West Meon, Hampshire

2,200sq ft

Oli Lodge is on a mission to convert customers from ‘turn left and pay for fuel’ shopping patterns with a standout convenience, food to go and store-made food mix. Chris Rolfe and Tom Gockelen-Kozlowski report

How many times do you hear an independent retailer boast that they know who their customers are better than anyone? For many it may be true, but few can back up their assertion as well as Oli Lodge, owner of Budgens West Meon in Hampshire. 

“On average, we get 1,250 customers a day. Of these, 1,403 customers a week buy fuel, 4,447 just use the shop and 1,100 buy fuel and shop,” he says.

So, when the forecourt store’s customers demanded a better range of fresh, chilled, fruit and veg in 2016, Oli – then operating the store under the Nisa fascia – was ready to listen and make big changes to act on their requests. 

His first decision was to move the store – and three more of his five sites – over to Budgens, to facilitate his planned improvements. “Nisa had a limited offer and a cheap value message – we were sourcing better quality products ourselves. On top of this, we were getting just two ambient deliveries per week,” he says.

“Budgens has a wholesale focus, but also focuses on the retail side. Now, we get our products, promotions and six ambient deliveries per week. We get support when we need it but also have the freedom to get on with running our business too.” 

His second move was to update his range of fresh fruit and vegetables. 

“Half the reason I got into Budgens was because of the value and quality of its fresh range. We’ve added more pre-packaged vegetables and salads. There are a lot of farmers around here and if the quality isn’t good they won’t buy it,” Oli says.

The store’s range of loose vegetables now comes either from the nearby Petersfield Farm or from Booker, and Oli has seen a 12% rise in sales since switching to Budgens.

This could so easily be regarded as a simple story of a retailer moving from one symbol group to another in order to improve his store’s offer. Yet this doesn’t do justice to the work Oli and his 14 staff members have done to evolve his 2,200sq ft forecourt business into a modern, progressive convenience store that meets the needs of his customers – much of which had begun before he switched groups.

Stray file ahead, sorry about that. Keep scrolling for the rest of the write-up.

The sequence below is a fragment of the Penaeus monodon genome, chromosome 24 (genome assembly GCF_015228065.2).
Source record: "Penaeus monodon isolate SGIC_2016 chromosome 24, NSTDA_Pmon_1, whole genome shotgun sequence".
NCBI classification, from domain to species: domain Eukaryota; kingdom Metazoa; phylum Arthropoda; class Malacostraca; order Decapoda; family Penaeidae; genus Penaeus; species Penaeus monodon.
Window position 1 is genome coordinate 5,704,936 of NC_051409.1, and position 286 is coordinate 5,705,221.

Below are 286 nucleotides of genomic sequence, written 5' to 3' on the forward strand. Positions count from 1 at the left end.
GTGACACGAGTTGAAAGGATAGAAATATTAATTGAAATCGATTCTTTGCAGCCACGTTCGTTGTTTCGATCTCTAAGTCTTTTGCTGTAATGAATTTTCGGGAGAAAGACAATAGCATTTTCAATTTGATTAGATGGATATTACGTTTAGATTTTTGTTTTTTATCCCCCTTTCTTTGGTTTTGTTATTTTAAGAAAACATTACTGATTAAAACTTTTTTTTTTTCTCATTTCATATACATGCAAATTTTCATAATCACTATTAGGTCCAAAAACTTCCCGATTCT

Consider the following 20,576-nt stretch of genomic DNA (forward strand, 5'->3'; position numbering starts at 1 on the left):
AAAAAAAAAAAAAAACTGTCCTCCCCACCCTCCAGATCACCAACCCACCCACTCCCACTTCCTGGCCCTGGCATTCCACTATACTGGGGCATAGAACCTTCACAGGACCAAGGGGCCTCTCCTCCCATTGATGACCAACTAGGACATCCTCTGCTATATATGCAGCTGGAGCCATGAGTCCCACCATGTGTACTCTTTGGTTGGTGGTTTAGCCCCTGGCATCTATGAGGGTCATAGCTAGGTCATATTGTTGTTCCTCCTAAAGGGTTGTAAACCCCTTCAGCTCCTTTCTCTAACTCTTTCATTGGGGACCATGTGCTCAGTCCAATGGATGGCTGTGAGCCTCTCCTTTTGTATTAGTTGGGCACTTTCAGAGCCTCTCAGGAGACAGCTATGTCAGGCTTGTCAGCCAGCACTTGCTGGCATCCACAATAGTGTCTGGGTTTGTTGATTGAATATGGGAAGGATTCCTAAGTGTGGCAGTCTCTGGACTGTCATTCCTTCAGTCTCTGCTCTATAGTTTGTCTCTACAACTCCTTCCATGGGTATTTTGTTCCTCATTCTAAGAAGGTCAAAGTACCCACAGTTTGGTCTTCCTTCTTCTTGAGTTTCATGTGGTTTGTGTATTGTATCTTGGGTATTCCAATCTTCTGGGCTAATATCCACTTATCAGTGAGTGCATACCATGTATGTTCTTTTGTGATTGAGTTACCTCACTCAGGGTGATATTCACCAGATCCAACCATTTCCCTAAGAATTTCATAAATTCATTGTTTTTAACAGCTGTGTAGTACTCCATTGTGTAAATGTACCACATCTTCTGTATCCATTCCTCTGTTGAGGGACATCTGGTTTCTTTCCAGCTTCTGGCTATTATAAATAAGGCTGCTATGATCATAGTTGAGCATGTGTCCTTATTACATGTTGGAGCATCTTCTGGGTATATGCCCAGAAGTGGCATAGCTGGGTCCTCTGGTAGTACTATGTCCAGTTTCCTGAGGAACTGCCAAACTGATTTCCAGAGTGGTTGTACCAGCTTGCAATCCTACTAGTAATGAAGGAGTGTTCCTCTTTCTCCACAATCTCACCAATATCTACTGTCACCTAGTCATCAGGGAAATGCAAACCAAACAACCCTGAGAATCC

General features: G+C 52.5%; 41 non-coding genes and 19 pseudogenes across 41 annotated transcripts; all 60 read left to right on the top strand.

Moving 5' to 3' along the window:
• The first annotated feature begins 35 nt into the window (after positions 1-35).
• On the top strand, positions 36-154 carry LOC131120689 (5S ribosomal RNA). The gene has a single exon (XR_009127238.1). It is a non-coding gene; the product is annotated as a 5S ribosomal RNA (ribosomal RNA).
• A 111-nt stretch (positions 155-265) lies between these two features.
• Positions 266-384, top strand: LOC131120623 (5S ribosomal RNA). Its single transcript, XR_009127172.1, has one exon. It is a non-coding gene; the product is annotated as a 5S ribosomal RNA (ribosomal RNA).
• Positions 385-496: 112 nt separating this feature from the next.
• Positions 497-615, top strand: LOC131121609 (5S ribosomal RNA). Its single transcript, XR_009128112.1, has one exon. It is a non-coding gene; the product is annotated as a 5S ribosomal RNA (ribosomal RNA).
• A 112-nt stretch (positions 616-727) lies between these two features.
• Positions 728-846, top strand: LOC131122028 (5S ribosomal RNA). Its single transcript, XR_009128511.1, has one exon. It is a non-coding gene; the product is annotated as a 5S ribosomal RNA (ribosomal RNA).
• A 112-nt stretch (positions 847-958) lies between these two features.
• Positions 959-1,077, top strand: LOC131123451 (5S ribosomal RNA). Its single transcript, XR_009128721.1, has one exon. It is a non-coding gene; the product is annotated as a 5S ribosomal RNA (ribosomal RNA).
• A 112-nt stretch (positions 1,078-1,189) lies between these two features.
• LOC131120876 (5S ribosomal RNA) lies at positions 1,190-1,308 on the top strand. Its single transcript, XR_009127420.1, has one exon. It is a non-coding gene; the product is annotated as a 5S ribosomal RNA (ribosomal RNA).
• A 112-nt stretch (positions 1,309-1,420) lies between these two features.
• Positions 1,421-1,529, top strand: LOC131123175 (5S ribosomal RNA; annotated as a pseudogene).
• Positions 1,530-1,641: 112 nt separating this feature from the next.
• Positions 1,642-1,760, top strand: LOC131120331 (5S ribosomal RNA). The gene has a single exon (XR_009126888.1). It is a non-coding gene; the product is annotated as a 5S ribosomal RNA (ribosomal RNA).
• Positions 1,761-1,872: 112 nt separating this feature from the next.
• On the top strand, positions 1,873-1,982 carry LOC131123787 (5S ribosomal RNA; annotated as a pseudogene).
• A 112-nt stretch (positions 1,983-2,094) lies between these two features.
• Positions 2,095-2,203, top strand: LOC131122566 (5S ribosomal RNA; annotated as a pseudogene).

Oli drives early morning footfall with his Starbucks-branded coffee machine (the sixth busiest in the UK), which makes £400 to £500 every day. He has introduced premium brands such as Charlie Bigham’s and Cook ready meals which have capitalised on the store’s status as a destination for drivers travelling home in the evening. He has also worked with Country Choice’s brand Bake & Bite to offer breakfasts and lunches which has transformed the way his customers see his business.

One of his best-selling sections is his freshly made sandwiches, with ham and cheese baguettes the most profitable food line in the store. “We make them in our kitchen and display them by the door so they’re the first thing you see when you come in,” he says.  

The store sells 150 of these a day, which is all part of Oli’s stated ambition to end customers’ traditional “enter a forecourt, turn left and pay” behaviour. 

And his awareness of who his customers are and what they want is directing the changes: “Making sandwiches fresh every day is my biggest investment in staff time but it’s what customers want. We focus on our customers’ requirements when developing ranges. We put in 125 new products, including budgerigar food, and alcohol, confectionery, biscuits, tea and coffee lines based on customer requests, when we moved to Budgens.”

Local brands such as West Meon cider, cakes made of sweets (premium priced at £14.99) and locally-made sausages have also earned their place in the store’s range, alongside an impressive craft beer range. 

Altogether, the changes have helped raise weekly turnover at the store to between £42,000 and £55,000, depending on the season – not including fuel or services. “We might not have any competition nearby – Winchester is the nearest town and it’s eight miles away – but to be a successful convenience store here, we have to be all things to all people. Thankfully, since we’ve developed our store, sales have gone through the roof.” 

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